Monday, November 14, 2011

Bhupen Da done in by the popular

Bhupen Hazarika was an activist and he invested his Assamese songs with his revolutionary-humanist politics. While at Columbia University in the early 1950s, Hazarika met Paul Robeson, the legendary black American singer, actor and civil rights activist. Robeson’s crusade for social justice and black pride permeated Hazarika’s worldview. Hazarika’s most well-known song, Bistirno dupare (Ganga) was inspired, in musical score and in tenor of lyrics, by Robeson’s powerful rendition of Ol’ Man River. The folk is often subsumed by the popular. The times are a testimony to this erasure. Hazarika’s music underwent scandalous translations in Hindi films; they were browbeaten to adhere to demands of the lowest common denominator.

A good example of his activist song writing mode is the ’60s song Prothom nohoy, dithiyo nohoy, tritiyo shrener jatri moy, a classic Communist march lyric enlisting Hazarika with the third class wayfarers of the world — a good example of how in translation, the socialist resistance in rhythm is diluted to a lively romantic number in Daman, an Assam-based movie: Bahar hi bahar hai/Phiza mein khumar hai.

One notices the same dilution in the popular Dola. The Bangla translation was a rage in Calcutta of the late ’70s and early ’80s. The lyrics mirrored the Osomiya original, if not actually capturing the swaying rhythm of the palanquin bearers with greater effect. In the original, the context is centred on palanquin-bearers, their sweat, exploitation and labour. The person inside the palanquin is a Raja. The lyrics borrow the subaltern voice (Bhalor chele tar ulongo shorere, ekti jama nai tar). And then there is a classic revolutionary denoument (hotath jode pichlea pore/aar dola jabe nah ko tola). Against this rousing lyric, there is the diluted Hindi rendition, picking up the rhythm but locating the controlling metaphor inside the carriage. The toiling load bearers lose their identity and are mere faceless choric voices. The lyrics trace the journey of a newlywed bride to her in-laws, eagerly awaiting her naya ghar, naya gaon, naya tola.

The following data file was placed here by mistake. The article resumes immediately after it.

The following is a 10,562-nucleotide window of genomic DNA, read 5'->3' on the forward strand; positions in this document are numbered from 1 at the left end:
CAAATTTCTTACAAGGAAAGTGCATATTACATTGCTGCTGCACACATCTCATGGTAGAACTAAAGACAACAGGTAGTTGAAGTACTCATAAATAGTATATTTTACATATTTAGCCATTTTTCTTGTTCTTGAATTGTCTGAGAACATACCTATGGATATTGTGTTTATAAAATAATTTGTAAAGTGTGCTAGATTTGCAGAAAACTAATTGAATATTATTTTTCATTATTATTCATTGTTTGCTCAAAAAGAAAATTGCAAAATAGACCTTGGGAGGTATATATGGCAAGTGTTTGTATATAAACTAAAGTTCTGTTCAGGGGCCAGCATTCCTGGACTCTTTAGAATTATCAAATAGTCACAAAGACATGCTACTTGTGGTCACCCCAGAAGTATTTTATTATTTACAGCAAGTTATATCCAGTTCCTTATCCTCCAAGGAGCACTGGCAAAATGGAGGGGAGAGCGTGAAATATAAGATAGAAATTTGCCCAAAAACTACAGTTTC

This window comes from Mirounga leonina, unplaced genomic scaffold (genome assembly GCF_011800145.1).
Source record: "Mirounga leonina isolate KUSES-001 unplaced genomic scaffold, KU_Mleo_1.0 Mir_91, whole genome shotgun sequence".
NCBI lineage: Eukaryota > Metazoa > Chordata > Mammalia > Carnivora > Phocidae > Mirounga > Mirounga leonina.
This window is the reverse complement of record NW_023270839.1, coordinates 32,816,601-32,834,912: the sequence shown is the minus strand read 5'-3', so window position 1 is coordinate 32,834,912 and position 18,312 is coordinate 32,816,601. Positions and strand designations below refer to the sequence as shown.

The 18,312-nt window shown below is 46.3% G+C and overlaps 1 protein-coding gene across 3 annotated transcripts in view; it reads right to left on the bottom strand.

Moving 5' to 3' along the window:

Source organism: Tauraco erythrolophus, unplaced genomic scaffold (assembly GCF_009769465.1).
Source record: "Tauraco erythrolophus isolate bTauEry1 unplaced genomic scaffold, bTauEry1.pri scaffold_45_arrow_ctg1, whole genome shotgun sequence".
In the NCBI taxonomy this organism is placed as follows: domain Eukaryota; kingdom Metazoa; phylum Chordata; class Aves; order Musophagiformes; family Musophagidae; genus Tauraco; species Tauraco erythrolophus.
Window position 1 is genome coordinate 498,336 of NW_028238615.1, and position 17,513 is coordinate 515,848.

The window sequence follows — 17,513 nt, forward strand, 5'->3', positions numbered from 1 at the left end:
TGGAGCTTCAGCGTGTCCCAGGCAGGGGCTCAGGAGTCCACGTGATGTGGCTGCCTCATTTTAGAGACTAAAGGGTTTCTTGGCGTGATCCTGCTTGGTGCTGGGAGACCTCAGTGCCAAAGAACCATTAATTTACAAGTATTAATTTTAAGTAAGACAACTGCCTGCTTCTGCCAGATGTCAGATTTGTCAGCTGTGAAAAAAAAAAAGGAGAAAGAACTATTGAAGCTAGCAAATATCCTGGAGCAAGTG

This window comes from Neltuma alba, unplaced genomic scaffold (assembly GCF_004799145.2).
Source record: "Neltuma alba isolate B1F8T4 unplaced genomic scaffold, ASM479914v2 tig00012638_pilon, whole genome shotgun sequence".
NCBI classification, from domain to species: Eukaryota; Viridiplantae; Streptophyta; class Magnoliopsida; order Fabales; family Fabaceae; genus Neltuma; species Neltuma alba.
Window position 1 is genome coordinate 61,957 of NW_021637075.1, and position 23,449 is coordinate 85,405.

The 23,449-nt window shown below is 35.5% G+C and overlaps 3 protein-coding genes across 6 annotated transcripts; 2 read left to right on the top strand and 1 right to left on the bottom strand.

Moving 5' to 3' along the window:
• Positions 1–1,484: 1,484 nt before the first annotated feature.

The popular dilutes the original, rustic voice of palanquin bearers. In his film music, the specifics of his folk lyrics slide into the syrupy universality of the popular. Wherever the specifics of the local cannot be accommodated within metropolitan sensibilities, the lyrics undergo an almost unforgivable transformation.

Hazarika was a humanist and he stressed the syncretism among the multiethnic demographics that inhabit the North-east. He foregrounded traditional cultural icons like Shankar Dev, the 12 BuraGohains (Ahoms), Lachit Borphukan and Jyoti Prasad Agarwala to insist on a compassionate framework that could accommodate the diverse ethnic communities of the region under the rubric of humanism. This is exemplified in an exceptional ’70s song Manuhe mnuhor babe, the Bangla version of which was rated as the No 2 song among Bangladeshis, after their national anthem. In loose translation, it reads: “If man does not think of man/With even just a little empathy/Tell me who will comrade/If we buy or sell humanity/If we repeat history/Won’t we be wrong comrade?”

While the Bangla version remains true to original lyrics, the Hindi version in Daman is ludicrous. Tum hi tum ho hamare/hum hi hum hai tumhare... It does still talk about human beings, but extends the courtesy to just self-obsessed silly romance. This is the second Hindi translation. The first, done for the film Siddharth, had the lyrics largely follow the original Insan insaniyat ke liye.

In Darmiyan, there is a song by him that speaks of Pighalta hua yeh samah/Hawayoh mein yeh narmiah/Phizawoh main khulta nasha/Yeh hum agaye hai kaha. In the original lyrics, the singer is the heroic revolutionary, lending his voice and blood to the poor and the downtrodden. The Hindi version begins with a soft soothing tone, mirroring the original. When the rousing activist lyrics are anticipated, all one hears is mujhe pyar tumse bhi, pyar tumse bhi hai, suggesting successful courtship! I remain a diehard fan of Dr Hazarika. His songs will always nourish my soul. However, his Hindi film songs are forgettable. The folk is best kept at a distance from the popular.